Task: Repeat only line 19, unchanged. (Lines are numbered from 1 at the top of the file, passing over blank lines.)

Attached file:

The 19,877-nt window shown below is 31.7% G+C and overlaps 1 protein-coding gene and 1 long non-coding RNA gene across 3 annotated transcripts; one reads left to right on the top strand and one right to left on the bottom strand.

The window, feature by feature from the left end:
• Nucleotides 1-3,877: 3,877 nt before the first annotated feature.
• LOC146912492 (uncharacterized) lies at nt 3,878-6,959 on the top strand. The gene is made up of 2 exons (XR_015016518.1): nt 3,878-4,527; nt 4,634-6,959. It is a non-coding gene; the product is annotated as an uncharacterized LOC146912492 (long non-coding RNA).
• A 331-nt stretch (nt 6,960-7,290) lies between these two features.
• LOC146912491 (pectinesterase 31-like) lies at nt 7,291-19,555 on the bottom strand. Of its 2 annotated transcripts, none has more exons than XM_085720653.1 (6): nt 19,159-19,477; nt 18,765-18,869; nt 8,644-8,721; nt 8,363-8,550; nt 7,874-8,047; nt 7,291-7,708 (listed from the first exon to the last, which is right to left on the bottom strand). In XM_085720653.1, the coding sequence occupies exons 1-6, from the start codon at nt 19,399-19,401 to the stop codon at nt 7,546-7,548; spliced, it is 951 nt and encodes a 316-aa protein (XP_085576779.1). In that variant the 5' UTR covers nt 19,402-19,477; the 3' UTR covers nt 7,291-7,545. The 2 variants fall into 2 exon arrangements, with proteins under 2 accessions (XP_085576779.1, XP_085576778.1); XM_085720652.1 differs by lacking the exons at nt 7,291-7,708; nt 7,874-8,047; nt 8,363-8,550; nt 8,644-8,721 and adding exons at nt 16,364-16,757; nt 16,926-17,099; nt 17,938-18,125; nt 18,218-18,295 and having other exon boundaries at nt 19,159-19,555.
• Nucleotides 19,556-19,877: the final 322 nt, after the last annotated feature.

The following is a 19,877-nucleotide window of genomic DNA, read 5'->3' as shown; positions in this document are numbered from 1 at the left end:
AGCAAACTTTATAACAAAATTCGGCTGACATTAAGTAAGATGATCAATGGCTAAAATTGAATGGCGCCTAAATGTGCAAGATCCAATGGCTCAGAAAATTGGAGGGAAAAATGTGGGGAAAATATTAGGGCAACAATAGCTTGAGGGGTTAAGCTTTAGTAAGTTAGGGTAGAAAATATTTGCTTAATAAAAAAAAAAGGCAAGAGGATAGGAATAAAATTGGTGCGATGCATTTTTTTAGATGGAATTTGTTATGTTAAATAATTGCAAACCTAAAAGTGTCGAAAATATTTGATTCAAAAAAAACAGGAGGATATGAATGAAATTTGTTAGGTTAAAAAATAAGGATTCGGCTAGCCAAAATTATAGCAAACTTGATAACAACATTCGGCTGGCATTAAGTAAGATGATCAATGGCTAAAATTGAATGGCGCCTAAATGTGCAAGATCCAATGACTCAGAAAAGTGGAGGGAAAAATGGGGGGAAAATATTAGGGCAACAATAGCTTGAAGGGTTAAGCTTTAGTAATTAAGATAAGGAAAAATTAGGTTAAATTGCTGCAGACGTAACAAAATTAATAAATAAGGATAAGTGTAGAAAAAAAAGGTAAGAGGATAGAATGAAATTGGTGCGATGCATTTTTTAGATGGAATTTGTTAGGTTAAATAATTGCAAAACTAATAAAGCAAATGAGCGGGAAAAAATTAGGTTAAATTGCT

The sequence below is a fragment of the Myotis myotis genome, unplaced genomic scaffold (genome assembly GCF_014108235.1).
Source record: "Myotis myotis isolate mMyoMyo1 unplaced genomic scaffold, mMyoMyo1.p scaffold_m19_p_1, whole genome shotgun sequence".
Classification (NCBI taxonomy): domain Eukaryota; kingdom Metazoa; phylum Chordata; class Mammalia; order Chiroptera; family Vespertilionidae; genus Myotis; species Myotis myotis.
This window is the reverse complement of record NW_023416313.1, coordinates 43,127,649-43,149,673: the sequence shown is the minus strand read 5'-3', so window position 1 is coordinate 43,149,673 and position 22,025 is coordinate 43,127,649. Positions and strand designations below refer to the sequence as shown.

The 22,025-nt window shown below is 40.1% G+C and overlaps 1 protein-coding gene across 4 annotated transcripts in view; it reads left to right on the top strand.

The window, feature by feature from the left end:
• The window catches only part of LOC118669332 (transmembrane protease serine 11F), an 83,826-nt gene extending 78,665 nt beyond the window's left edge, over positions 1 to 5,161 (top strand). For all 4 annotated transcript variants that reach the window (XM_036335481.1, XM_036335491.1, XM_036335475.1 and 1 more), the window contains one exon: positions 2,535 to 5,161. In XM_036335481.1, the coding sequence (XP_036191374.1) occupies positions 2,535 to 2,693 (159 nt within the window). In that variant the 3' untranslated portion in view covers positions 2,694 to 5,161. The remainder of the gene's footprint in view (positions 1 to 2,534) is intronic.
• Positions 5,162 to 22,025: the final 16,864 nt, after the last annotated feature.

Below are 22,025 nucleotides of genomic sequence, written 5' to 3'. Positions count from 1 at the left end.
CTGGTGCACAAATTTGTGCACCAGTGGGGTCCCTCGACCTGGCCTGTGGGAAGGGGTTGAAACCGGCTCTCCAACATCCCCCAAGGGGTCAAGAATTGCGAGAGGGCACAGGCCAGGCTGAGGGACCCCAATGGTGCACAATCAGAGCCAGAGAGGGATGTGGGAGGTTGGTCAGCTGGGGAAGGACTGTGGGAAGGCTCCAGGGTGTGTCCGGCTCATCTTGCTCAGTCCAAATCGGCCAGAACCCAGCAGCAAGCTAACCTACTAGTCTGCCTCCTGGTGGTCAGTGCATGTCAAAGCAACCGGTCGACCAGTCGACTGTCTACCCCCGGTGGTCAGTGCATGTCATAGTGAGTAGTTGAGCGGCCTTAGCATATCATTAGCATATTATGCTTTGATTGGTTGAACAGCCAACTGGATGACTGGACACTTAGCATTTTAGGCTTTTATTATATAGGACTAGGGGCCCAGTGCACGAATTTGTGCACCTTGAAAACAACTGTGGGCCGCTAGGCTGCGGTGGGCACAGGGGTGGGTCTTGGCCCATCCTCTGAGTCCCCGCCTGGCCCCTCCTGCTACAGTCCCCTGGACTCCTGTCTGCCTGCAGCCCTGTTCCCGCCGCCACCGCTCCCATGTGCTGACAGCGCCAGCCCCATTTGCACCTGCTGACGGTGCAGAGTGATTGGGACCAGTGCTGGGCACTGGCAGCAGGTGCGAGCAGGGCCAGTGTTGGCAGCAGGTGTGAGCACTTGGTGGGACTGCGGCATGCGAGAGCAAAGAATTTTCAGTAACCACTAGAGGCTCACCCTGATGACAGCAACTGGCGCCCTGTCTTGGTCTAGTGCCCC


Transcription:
CTGGTGCACAAATTTGTGCACCAGTGGGGTCCCTCGACCTGGCCTGTGGGAAGGGGTTGAAACCGGCTCTCCAACATCCCCCAAGGGGTCAAGAATTGCGAGAGGGCACAGGCCAGGCTGAGGGACCCCAATGGTGCACAATCAGAGCCAGAGAGGGATGTGGGAGGTTGGTCAGCTGGGGAAGGACTGTGGGAAGGCTCCAGGGTGTGTCCGGCTCATCTTGCTCAGTCCAAATCGGCCAGAACCCAGCAGCAAGCTAACCTACTAGTCTGCCTCCTGGTGGTCAGTGCATGTCAAAGCAACCGGTCGACCAGTCGACTGTCTACCCCCGGTGGTCAGTGCATGTCATAGTGAGTAGTTGAGCGGCCTTAGCATATCATTAGCATATTATGCTTTGATTGGTTGAACAGCCAACTGGATGACTGGACACTTAGCATTTTAGGCTTTTATTATATAGGACTAGGGGCCCAGTGCACGAATTTGTGCACCTTGAAAACAACTGTGGGCCGCTAGGCTGCGGTGGGCACAGGGGTGGGTCTTGGCCCATCCTCTGAGTCCCCGCCTGGCCCCTCCTGCTACAGTCCCCTGGACTCCTGTCTGCCTGCAGCCCTGTTCCCGCCGCCACCGCTCCCATGTGCTGACAGCGCCAGCCCCATTTGCACCTGCTGACGGTGCAGAGTGATTGGGACCAGTGCTGGGCACTGGCAGCAGGTGCGAGCAGGGCCAGTGTTGGCAGCAGGTGTGAGCACTTGGTGGGACTGCGGCATGCGAGAGCAAAGAATTTTCAGTAACCACTAGAGGCTCACCCTGATGACAGCAACTGGCGCCCTGTCTTGGTCTAGTGCCCC